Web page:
Last year, several things came together for me.
I found myself spending much more time sewing than I had for many years.
I was inspired by a blogpost I read by Rebecca of Needle and Spindle in which she wrote about the Needleworks Collective and their GiveWrap idea. In brief, they aspire to reduce the horrific throwaway culture of Christmas and present wrapping paper by replacing it with beautiful handmade fabric wrappers which could be used and re-used many times.
As it happened, my cousin Polly and I were looking for a project that we might work on together. In her spare time from music and Alexander teaching, Polly is a part-time printmaker. Together we evolved a system of making joint GiveWraps with her printed fabric scraps incorporated in my surrounding patchwork. We had such fun! Here is our first GiveWrap (you can see Polly’s inclining printed ladies in the centre bands).We made a lot of GiveWraps last Christmas. And I realised with a start that I was using up all my special fabric treasures on GiveWraps that I would probably never see again (the central tenet of GiveWrappery is that you pass it on, and then the GiveWrap is passed on again and again).
Further inspiration came at Christmas when Polly gave me the powerful novel, The Invention of Wings by Sue Monk Kidd. This is a story of slavery in America’s deep south. One of the slaves, Charlotte, is a fine seamstress, and makes a quilt to record her life story for her daughter. Aha!! My quilt is nothing like Charlotte’s quilt (it’s arrogant of me even to compare them), but the seed of an idea was sewn, and I embarked on my own story quilt, sewing the odd fabric pieces together in the same way that I had made my GiveWraps.To give some sense of structure to what was really rather a haphazard quilt, I decided to restrict myself to the red, orange, yellow colour spectrum on one side, and blues and greens on the other. Purples and browns, blacks and whites crept in unbidden everywhere.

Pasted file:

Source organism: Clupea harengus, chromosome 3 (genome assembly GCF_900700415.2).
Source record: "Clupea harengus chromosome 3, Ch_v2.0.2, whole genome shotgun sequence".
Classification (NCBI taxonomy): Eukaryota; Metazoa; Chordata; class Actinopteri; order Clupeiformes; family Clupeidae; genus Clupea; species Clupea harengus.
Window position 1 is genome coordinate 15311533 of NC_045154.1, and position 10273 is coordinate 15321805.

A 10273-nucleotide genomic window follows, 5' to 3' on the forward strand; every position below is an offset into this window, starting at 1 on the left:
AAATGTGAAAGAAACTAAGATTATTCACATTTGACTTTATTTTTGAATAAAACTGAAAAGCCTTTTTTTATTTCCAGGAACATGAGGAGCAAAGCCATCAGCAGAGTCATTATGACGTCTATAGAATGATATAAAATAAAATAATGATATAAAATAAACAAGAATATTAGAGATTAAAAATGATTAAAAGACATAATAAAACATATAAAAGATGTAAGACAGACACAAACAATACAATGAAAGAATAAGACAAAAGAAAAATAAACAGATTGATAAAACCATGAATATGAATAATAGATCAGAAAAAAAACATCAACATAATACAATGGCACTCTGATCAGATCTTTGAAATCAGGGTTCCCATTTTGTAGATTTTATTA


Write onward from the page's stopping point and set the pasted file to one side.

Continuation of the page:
I started with a mess. So many fabrics, so many scraps, so many memories – just so much to put in.In the end, I had to be strict with myself. After I had completed the central body of each side of the quilt, I allowed myself to put in only one piece of each of the fabrics that were left in the mitred edges. Here the blue/green side is being built up to match the completed red/orange/yellow side.I added the polyester wadding to the red/orange/yellow side first. You can see my basting threads holding the two layers together. Our cat Poe thinks it is a new play place, and is not helping with the next step: adding the blue/green layer to complete the whole. While all this piecing was going on, I was researching quilting methods – after all, this was my very first quilt. I watched youtube training videos, searched the internet for advice, dug out my mother’s old quilting and patchwork books. I invested in thimbles and a curious thing called Aunt Becky’s finger protector (which helps prevent you ending up with sore, needle-pricked fingers). With all three layers well-basted together, I set to with my thimble, Aunt Becky’s finger protector and needle.